Tuesday, September 28, 2010

Review: King Giant, "Southern Darkness"

King Giant may hail from Virginia, but the sludge they dish out on Southern Darkness sounds like something raked up from the bottom of a muddy Louisiana swamp. The sound is dense, like a dark, menacing beast that pays tribute to metal legends like Black Sabbath, walks hand-in-hand with sludge contemporaries like Down and Crowbar and even incorporates the influences of outlaw country and Southern rock – all things that I love.

Though I like just about everything on the record, the band is at its best when it gets the right balance of those elements.
I’ll start with my favorite number, the bluesy, country-inflected “Mississippi River.” The song reminds me a little of Jace Everett’s “Bad Things,” only on steroids and with a lot more anger. It’s by far the coolest track here and a strong candidate to be my favorite song of this year.

Another personal favorite, “13 To 1,” perfectly blends a dark Danzig-esque guitar riff with a banjo to create another of the strongest tracks. With the attitude of the band, it just fits perfectly. There’s a fairly faithful and energetic cover of Lynyrd Skynyrd’s “Needle and the Spoon.” The “epic” track here is “Desert Run,” which follows kind of an updated western outlaw theme and is packed with memorable guitar riffs.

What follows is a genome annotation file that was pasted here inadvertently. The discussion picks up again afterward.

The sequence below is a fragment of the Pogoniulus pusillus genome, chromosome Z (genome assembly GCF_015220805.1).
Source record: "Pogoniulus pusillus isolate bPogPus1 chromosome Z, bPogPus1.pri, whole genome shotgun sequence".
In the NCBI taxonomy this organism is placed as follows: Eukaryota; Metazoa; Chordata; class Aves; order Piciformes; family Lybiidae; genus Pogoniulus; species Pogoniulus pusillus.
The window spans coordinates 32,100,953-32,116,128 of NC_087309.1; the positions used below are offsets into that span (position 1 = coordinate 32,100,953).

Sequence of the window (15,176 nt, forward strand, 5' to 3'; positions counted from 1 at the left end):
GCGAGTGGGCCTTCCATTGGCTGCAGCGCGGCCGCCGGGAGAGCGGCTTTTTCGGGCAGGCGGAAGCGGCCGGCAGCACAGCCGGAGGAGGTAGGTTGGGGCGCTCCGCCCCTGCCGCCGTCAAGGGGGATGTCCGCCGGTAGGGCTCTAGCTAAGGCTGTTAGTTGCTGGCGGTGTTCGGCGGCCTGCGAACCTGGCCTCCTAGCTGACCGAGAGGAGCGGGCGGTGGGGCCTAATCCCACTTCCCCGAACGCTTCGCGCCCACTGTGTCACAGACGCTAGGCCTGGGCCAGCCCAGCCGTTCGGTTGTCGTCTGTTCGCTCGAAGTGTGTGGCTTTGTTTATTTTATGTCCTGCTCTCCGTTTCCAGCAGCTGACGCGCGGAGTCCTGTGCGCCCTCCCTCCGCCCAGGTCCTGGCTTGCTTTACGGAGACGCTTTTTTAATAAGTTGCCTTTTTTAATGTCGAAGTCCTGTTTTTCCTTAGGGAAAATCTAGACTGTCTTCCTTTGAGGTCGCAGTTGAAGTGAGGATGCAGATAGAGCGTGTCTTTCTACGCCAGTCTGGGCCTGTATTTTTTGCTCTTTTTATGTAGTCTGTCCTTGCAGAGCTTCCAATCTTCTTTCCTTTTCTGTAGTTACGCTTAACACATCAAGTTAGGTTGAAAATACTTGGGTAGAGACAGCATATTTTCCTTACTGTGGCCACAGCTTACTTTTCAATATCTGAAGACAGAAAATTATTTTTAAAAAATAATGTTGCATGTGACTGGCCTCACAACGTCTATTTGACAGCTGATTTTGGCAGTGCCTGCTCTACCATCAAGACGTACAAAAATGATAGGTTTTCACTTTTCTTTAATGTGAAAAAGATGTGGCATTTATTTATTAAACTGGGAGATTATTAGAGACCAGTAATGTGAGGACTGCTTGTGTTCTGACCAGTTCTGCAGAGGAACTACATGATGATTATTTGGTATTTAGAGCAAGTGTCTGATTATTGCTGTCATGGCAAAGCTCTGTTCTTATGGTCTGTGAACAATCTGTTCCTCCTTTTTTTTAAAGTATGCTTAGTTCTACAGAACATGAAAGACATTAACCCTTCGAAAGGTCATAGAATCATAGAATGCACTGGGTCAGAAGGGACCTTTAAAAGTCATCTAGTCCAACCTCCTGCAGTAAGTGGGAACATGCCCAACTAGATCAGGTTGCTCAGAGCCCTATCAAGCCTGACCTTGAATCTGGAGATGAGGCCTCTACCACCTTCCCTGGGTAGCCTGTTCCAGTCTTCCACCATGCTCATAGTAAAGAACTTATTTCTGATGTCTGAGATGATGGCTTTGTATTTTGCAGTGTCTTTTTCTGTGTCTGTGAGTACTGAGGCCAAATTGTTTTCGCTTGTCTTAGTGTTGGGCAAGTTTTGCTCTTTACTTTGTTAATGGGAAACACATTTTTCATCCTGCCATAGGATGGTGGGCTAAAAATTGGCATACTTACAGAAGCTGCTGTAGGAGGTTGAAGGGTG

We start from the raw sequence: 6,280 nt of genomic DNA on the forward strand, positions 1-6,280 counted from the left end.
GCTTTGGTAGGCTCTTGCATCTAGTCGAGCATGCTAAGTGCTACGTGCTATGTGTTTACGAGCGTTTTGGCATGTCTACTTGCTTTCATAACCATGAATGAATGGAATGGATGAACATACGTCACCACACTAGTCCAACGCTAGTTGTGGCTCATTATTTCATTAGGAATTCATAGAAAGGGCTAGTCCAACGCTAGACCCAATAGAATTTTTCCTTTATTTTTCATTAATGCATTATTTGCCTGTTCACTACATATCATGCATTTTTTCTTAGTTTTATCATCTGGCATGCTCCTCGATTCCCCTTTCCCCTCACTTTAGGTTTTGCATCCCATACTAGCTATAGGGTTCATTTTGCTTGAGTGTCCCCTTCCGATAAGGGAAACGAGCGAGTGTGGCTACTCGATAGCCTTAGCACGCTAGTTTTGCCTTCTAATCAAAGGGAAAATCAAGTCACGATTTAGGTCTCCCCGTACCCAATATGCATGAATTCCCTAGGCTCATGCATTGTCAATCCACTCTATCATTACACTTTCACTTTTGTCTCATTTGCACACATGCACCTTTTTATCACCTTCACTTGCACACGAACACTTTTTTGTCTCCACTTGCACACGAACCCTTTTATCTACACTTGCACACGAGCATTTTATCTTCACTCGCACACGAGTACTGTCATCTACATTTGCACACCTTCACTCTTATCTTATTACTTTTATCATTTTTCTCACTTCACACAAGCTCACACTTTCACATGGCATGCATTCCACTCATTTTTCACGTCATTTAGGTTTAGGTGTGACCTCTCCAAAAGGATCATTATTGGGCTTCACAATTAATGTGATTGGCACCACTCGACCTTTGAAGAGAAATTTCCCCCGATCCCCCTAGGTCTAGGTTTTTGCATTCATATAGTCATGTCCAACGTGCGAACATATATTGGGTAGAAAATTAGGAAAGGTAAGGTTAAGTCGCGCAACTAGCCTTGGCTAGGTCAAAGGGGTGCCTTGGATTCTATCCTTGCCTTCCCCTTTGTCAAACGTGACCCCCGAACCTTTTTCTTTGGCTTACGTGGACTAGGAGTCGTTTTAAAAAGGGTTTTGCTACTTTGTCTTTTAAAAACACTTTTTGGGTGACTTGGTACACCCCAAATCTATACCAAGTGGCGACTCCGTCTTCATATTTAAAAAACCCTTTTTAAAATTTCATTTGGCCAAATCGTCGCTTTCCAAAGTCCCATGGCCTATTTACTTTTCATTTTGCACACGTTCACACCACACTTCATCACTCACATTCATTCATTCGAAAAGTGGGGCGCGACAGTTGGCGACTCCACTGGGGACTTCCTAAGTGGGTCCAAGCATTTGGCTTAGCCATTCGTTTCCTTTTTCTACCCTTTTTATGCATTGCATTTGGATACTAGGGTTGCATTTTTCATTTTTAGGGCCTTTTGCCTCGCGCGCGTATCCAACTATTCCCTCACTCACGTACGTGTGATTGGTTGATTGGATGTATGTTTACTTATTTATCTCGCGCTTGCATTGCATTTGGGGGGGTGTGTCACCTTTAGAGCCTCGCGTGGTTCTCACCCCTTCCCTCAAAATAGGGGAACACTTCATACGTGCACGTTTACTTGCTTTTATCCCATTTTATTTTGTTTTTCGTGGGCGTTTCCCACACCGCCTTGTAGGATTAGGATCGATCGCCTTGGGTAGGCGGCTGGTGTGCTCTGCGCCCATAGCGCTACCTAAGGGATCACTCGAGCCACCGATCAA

One of the record’s treats, for me, is in the guitar work of David Kowalski and Todd Ingram. It’s not “guitar hero” sort of stuff, but they bring big riffs and tons of attitude to the table. Take a listen to the dark, bluesy opening riff of “Lady Whiskey” or the galloping riff of “Machine Gun Mantra” that’s part Sabbath, part Black Label Society and part Lynyrd Skynyrd. I also love the spooky lead guitar sound that Ingram gets on “Hollow.”

Bassist Floyd Walters III and drummer Brooks are right on the money with just enough groove and power. Vocalist Dave Hammerly moves between sounding like Kirk Windstein, Danzig (“13 To 1”), Henry Rollins (“Lady Whiskey”) and Lemmy with a Southern accent.

If you like your music slow, heavy and sludgy with plenty of grooves and attitude, King Giant is the perfect prescription. I’d recommend Southern Darkness wholeheartedly for fans of Sabbath, Down and Crowbar, but also for fans of underground country artists like Bob Wayne, if they’re open to something a little heavier.

(This review originally appeared at Teeth of the Divine.)

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